Monthly Archives: June 2012

Rick’s Pickles

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I have managed to find an amazing selection of low sodium pickles!!! You can find them at Ricks picks. They are out of New York and a little pricy but totally worth it if you love the taste of a deli dill pickle but without all the sodium that is so bad for you!!

Here are some of my favorites from their selection!!

sliced dill pickles
low sodium pickle

slices of life

sliced dill pickles

$9.99 | 15 oz.
Here’s a simple pleasure: our traditional sliced dill pickle in an aromatic brine. These crispy slices are made with the freshest kirby cucumbers and premium spices, so treat yourself to this classic with your next sandwich. Slices of Life are a popular craving of expectant mothers … celebrate your life with the pickle ofpregnancy!
whole dill pickleslow sodium pickle

kool gherks

whole dill pickles

$9.99 | 22 oz.

Kool Gherks are our aromatic take on the traditional whole dill pickle. Crunch them whole or slice them up thin and serve with cheeses, charcuterie, even on bread and butter. We use a lot less salt than most picklers, so the brine is great for sipping, and a wonderful aid to digestion. Kool Gherks were prizewinners at the Rosendale International Pickle Festival.

our everyday, anytime pickle.low sodium pickle

classic sours

our everyday, anytime pickle.

$7.99 | 24 oz.

We all puckered up to simple, classic flavor of deli spears as kids. Now we can revisit delicious past with these crunchy, all-natural pickles… minus gunk of artificial ingredients.

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Calculate Heart Attack Risk

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Do you know how these controllable risk factors affect your risk of heart disease, stroke and metabolic syndrome?

  • smoking
  • high blood pressure
  • high blood cholesterol
  • diabetes
  • being overweight or obese
  • physical inactivity

It’s essential that you measure your risk of heart disease and make a plan for how to prevent it in the near future. Use this tool to help you assess your risk of having a heart attack or dying from coronary heart disease in the next 10 years. It will also check to see if you may have metabolic syndrome, a group of risk factors that greatly increase your chances of developing cardiovascular disease, including stroke and diabetes. This Risk Assessment can be use by people age 20 or older who do not already have heart disease or diabetes.

After you have finished using the tool, you can print a copy of your risk assessment results, risk factor summary report, metabolic syndrome assessment and action plans for those areas you need to work on in order to reduce your risk.

Learn your Risk Graphic Text

 

http://www.heart.org/HEARTORG/Conditions/HeartAttack/HeartAttackToolsResources/Heart-Attack-Risk-Assessment_UCM_303944_Article.jsp

One of my favorite snacks

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How to Cook and Eat an Artichoke

Posted by Elise on Apr 16, 2007

How to Cook and Eat an Artichoke

I can imagine, that if you didn’t grow up eating artichokes and if you were encountering them for the first time, they might seem a little intimidating. How one cooks and eats an artichoke is not obvious from its appearance. If you’ve always wondered how to cook and eat the darn things, here are the steps:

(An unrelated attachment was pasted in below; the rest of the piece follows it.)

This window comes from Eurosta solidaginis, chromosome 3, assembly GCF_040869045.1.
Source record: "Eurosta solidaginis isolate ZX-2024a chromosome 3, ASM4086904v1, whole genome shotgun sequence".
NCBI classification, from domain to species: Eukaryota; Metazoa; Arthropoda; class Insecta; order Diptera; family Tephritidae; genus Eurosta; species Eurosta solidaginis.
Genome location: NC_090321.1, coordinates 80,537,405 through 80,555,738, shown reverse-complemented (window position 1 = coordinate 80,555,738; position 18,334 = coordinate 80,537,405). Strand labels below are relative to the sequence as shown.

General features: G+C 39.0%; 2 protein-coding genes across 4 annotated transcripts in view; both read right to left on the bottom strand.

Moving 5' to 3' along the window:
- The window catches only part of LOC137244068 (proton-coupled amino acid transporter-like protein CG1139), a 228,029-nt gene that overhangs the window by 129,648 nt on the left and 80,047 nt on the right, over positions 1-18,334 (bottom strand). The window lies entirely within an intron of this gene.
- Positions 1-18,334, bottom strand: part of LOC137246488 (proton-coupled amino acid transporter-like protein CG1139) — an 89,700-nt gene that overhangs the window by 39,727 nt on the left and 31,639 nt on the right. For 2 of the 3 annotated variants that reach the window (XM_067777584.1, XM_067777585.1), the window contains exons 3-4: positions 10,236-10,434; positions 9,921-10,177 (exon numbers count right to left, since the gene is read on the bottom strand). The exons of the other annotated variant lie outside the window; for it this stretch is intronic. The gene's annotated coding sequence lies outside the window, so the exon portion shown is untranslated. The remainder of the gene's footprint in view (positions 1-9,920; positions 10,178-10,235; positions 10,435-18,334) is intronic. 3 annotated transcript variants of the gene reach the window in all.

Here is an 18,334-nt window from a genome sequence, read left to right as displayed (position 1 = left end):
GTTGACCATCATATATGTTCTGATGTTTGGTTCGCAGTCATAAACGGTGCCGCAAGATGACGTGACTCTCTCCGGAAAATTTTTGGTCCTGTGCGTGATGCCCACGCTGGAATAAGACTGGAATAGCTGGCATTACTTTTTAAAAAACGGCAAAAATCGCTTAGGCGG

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How to Cook and Eat an Artichoke

  • Prep time: 5 minutes
  • Cook time: 35 minutes

METHOD

How to Cook an Artichoke

1. If the artichokes have little thorns on the end of the leaves, take a kitchen scissors and cut of the thorned tips of all of the leaves. This step is mostly for aesthetics as the thorns soften with cooking and pose no threat to the person eating the artichoke.

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2. Slice about 3/4 inch to an inch off the tip of the artichoke.

3. Pull off any smaller leaves towards the base and on the stem.

4. Cut excess stem, leaving up to an inch on the artichoke. The stems tend to be more bitter than the rest of the artichoke, but some people like to eat them. Alternatively you can cut off the stems and peel the outside layers which is more fibrous and bitter and cook the stems along with the artichokes.

5. Rinse the artichokes in running cold water.

artichoke-3.jpg6. In a large pot, put a couple inches of water, a clove of garlic, a slice of lemon, and a bay leaf (this adds wonderful flavor to the artichokes). Insert a steaming basket. Add the artichokes. Cover. Bring to a boil and reduce heat to simmer. Cook for 25 to 45 minutes or until the outer leaves can easily be pulled off. Note: artichokes can also be cooked in a pressure cooker (about 15-20 minutes cooking time). Cooking time depends on how large the artichoke is, the larger, the longer it takes to cook.

How to Eat an Artichoke

Artichokes may be eaten cold or hot, but I think they are much better hot. They are served with a dip, either melted butter or mayonaise. My favorite dip is mayo with a little bit of balsamic vinegar mixed in.

1. Pull off outer petals, one at a time.

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2. Dip white fleshy end in melted butter or sauce. Tightly grip the other end of the petal. Place in mouth, dip side down, and pull through teeth to remove soft, pulpy, delicious portion of the petal. Discard remaining petal.

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Continue until all of the petals are removed.

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3. With a knife or spoon, scrape out and discard the inedible fuzzy part (called the “choke”) covering the artichoke heart. The remaining bottom of the artichoke is the heart. Cut into pieces and dip into sauce to eat.

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